Separation Process Principles- 2n - Seader & Henley - Solutions Manual

13 at 5882 galh for 20 hrday operation use a

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Unformatted text preview: equation to determine thermodynamic properties of the liquid phases. The liquid density of the feed = 8.319 lb/gal Feed rate = 100,000(8.319)/24 = 34,664 lb/h. The permeate and retentate flow rates are obtained by material balance: Total material balance: 34,664 = R + P (1) Ethyl acetate material balance: 0.02(34,664) = 0.002 R + 0.457 P (2) Solving Eqs. (1) and (2), R = 33,293 lb/h and P = 1,371 lb/h Using a MW of 80.10 for ethyl acetate, the following component material balance is obtained: Component Ethyl acetate Water Total lb/h: Feed 693 33,971 34,664 Retentate 66.5 33,226.5 33,293.0 Permeate 626.5 744.5 1,371.0 lbmol/h: Feed 7.87 1,885.73 1,893.60 Retentate 0.76 1,844.40 1,845.16 Permeate 7.11 41.33 48.44 Assume that the membrane flux is based on a liquid phase of permeate at 30oC. From the Chemcad program, the liquid density at 30oC is 58.82 lb/ft3 or 2.077 lb/L. Therefore, the volume flow of the permeate is 1,371/2.077 = 660 L/h. Therefore, since the flux is 1.0 L/m2-h, the membrane area = 660/1.0 = 660 m2. As discussed in Section 14.7, assume the permeate vapor leaves at the dew-point temperature at the permeate pressure of 3 cmHg. From the Chemcad program the permeate temperature = 26.2oC. As discussed in Section 14.7, compute the exit temperature of the liquid retentate by an adiabatic enthalpy balance. Using Chemcad, the retentate temperature = 15.5oC. Therefore, temperature drop of the feed = 30 – 15.5 = 14.5oC. Exercise 14.23 Subject: Calculation of permeances from laboratory data on pervaporation. Given: Permeation flux of 1.6 kg/m2-h for a 17 wt% ethanol in water feed, giving a permeate of 12 wt% ethanol at 60oC and a permeate pressure of 15.2 mmHg. Other conditions in Example 14.12. Find: Permeances for ethyl alcohol (1) and water (2). Selectivity for water. Analysis: Molecular weights for ethyl alcohol and water are 46.07 and 18.02, respectively. From Example 14.12, the vapor pressure of ethyl alcohol = 352 mmHg, and that of water = 149 mmHg. The mole fractions in the feed are: x1 = 0.17 / 46.07 = 0.0742 and . 017 (1.0 − 0.17) + 46.07 18.02 x2 = 1 − 0.0742 = 0.9258 The mole fractions in the permeate are: 012 / 46.07 . y1 = = 0.0506 and y2 = 1 − 0.0506 = 0.9494 012 (1.0 − 0.12) . + 46.07 18.02 From Eq. (14-39), with no sweep, the component fluxes are proportional to the weight fractions in the permeate. Therefore, N1 = 16(0.12) . 16(0.88) . = 0.00417 kmol / h - m2 and N 2 = = 0.07814 kmol / h - m2 46.07 18.02 For Eq. (14-80), we need the activity coefficients in the feed mixture. Obtain these from the van Laar equations given in Example 14.12: 0.9232(0.9258) γ 1 = exp 16276 . 1.6276(0.0742) + 0.9232(0.9258) γ 2 = exp 0.9232 16276(0.0742) . 16276(0.0742) + 0.9232(0.9258) . 2 = 3.488 2 = 1.014 Exercise 14.23 (continued) Analysis (continued) From Eq. (14-80), N1 0.00417 PM1 = = = 4.62 ×10 −5 kmol/h-m 2 − mmHg s γ1 x1 P − y1 p1 3.488(0.0742)(352) − 0.0506(15.2) 1 PM 2 = N2 0.07814 = = 6.23 × 10−4 kmol/h-m 2 − mmHg s...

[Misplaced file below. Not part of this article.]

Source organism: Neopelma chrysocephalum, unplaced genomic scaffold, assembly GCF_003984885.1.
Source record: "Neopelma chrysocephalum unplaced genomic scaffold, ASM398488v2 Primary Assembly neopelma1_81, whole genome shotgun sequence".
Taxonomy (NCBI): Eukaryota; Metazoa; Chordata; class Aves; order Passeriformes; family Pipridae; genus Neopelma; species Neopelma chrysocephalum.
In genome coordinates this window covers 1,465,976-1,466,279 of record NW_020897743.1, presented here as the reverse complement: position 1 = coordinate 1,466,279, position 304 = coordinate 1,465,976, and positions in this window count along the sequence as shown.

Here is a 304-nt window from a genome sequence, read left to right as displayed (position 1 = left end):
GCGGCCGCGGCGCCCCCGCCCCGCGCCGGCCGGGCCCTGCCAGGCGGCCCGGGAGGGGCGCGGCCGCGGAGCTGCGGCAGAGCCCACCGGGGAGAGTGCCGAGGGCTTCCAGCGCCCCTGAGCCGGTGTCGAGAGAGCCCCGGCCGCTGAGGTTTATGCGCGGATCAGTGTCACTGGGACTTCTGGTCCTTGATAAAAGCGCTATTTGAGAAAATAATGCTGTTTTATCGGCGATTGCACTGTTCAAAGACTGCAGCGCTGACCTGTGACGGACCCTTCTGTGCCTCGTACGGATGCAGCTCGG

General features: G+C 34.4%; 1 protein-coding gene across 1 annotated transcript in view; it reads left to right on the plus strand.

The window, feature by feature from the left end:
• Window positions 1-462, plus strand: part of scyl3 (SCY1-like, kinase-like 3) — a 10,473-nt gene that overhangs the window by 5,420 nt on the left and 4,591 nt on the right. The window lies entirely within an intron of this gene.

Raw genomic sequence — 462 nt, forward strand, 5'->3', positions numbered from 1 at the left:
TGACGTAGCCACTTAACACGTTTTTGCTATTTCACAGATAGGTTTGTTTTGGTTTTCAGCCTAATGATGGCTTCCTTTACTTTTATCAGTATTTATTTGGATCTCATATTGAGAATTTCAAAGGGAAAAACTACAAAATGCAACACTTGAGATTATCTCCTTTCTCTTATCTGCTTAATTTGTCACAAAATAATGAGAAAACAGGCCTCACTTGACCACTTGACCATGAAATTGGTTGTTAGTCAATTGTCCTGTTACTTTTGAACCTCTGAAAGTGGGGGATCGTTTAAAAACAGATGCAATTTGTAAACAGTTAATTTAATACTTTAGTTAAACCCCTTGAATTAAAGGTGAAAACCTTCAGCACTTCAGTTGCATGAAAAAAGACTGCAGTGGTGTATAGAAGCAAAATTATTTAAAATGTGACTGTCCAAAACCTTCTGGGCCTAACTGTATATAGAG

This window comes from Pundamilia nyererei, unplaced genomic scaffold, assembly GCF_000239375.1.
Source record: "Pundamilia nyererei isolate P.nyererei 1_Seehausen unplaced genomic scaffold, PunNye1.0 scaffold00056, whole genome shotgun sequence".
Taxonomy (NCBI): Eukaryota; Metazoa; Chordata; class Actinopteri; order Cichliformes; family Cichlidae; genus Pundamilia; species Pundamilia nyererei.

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This document was uploaded on 02/24/2014 for the course CBE 2124 at NYU Poly.

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